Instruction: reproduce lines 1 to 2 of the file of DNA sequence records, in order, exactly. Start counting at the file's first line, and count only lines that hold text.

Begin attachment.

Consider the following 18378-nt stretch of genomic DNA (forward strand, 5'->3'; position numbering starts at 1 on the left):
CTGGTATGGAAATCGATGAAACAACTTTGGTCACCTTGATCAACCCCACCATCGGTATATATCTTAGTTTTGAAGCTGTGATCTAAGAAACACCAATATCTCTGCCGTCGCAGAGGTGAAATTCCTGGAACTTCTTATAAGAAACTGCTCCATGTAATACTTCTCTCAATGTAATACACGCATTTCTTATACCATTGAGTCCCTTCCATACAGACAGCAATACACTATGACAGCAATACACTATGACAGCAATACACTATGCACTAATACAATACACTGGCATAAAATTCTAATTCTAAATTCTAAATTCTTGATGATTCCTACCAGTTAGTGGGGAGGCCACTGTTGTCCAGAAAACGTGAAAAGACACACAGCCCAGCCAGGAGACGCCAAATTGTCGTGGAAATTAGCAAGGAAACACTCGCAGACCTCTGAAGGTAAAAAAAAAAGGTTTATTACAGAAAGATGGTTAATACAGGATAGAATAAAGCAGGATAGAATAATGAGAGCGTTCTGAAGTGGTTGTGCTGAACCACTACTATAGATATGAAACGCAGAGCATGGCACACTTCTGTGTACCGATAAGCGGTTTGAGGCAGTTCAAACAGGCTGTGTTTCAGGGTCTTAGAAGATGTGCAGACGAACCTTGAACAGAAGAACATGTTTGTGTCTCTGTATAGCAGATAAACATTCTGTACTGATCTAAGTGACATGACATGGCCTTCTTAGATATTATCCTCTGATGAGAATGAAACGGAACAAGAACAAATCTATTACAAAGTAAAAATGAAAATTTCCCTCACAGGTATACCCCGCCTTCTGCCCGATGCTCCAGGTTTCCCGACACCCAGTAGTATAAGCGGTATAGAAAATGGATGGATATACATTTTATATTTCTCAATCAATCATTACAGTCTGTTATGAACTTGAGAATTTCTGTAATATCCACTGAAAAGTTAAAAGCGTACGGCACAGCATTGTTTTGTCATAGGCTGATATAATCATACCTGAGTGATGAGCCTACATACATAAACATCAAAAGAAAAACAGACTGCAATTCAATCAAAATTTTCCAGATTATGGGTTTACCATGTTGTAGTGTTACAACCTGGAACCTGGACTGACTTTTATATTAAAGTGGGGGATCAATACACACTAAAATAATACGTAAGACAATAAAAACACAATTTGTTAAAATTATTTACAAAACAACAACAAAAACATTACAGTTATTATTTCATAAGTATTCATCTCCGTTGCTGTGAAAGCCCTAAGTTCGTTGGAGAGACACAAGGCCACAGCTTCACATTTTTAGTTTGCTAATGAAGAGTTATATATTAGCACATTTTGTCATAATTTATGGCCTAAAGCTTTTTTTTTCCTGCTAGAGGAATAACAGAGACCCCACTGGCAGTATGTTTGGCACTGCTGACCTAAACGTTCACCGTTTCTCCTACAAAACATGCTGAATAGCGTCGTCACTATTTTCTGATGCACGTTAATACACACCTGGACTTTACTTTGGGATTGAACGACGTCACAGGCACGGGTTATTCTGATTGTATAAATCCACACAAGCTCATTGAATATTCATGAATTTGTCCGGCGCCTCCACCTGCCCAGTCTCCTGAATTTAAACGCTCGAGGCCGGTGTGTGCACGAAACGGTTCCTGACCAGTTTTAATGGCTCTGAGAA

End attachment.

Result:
Consider the following 18378-nt stretch of genomic DNA (forward strand, 5'->3'; position numbering starts at 1 on the left):
CTGGTATGGAAATCGATGAAACAACTTTGGTCACCTTGATCAACCCCACCATCGGTATATATCTTAGTTTTGAAGCTGTGATCTAAGAAACACCAATATCTCTGCCGTCGCAGAGGTGAAATTCCTGGAACTTCTTATAAGAAACTGCTCCATGTAATACTTCTCTCAATGTAATACACGCATTTCTTATACCATTGAGTCCCTTCCATACAGACAGCAATACACTATGACAGCAATACACTATGACAGCAATACACTATGCACTAATACAATACACTGGCATAAAATTCTAATTCTAAATTCTAAATTCTTGATGATTCCTACCAGTTAGTGGGGAGGCCACTGTTGTCCAGAAAACGTGAAAAGACACACAGCCCAGCCAGGAGACGCCAAATTGTCGTGGAAATTAGCAAGGAAACACTCGCAGACCTCTGAAGGTAAAAAAAAAAGGTTTATTACAGAAAGATGGTTAATACAGGATAGAATAAAGCAGGATAGAATAATGAGAGCGTTCTGAAGTGGTTGTGCTGAACCACTACTATAGATATGAAACGCAGAGCATGGCACACTTCTGTGTACCGATAAGCGGTTTGAGGCAGTTCAAACAGGCTGTGTTTCAGGGTCTTAGAAGATGTGCAGACGAACCTTGAACAGAAGAACATGTTTGTGTCTCTGTATAGCAGATAAACATTCTGTACTGATCTAAGTGACATGACATGGCCTTCTTAGATATTATCCTCTGATGAGAATGAAACGGAACAAGAACAAATCTATTACAAAGTAAAAATGAAAATTTCCCTCACAGGTATACCCCGCCTTCTGCCCGATGCTCCAGGTTTCCCGACACCCAGTAGTATAAGCGGTATAGAAAATGGATGGATATACATTTTATATTTCTCAATCAATCATTACAGTCTGTTATGAACTTGAGAATTTCTGTAATATCCACTGAAAAGTTAAAAGCGTACGGCACAGCATTGTTTTGTCATAGGCTGATATAATCATACCTGAGTGATGAGCCTACATACATAAACATCAAAAGAAAAACAGACTGCAATTCAATCAAAATTTTCCAGATTATGGGTTTACCATGTTGTAGTGTTACAACCTGGAACCTGGACTGACTTTTATATTAAAGTGGGGGATCAATACACACTAAAATAATACGTAAGACAATAAAAACACAATTTGTTAAAATTATTTACAAAACAACAACAAAAACATTACAGTTATTATTTCATAAGTATTCATCTCCGTTGCTGTGAAAGCCCTAAGTTCGTTGGAGAGACACAAGGCCACAGCTTCACATTTTTAGTTTGCTAATGAAGAGTTATATATTAGCACATTTTGTCATAATTTATGGCCTAAAGCTTTTTTTTTCCTGCTAGAGGAATAACAGAGACCCCACTGGCAGTATGTTTGGCACTGCTGACCTAAACGTTCACCGTTTCTCCTACAAAACATGCTGAATAGCGTCGTCACTATTTTCTGATGCACGTTAATACACACCTGGACTTTACTTTGGGATTGAACGACGTCACAGGCACGGGTTATTCTGATTGTATAAATCCACACAAGCTCATTGAATATTCATGAATTTGTCCGGCGCCTCCACCTGCCCAGTCTCCTGAATTTAAACGCTCGAGGCCGGTGTGTGCACGAAACGGTTCCTGACCAGTTTTAATGGCTCTGAGAA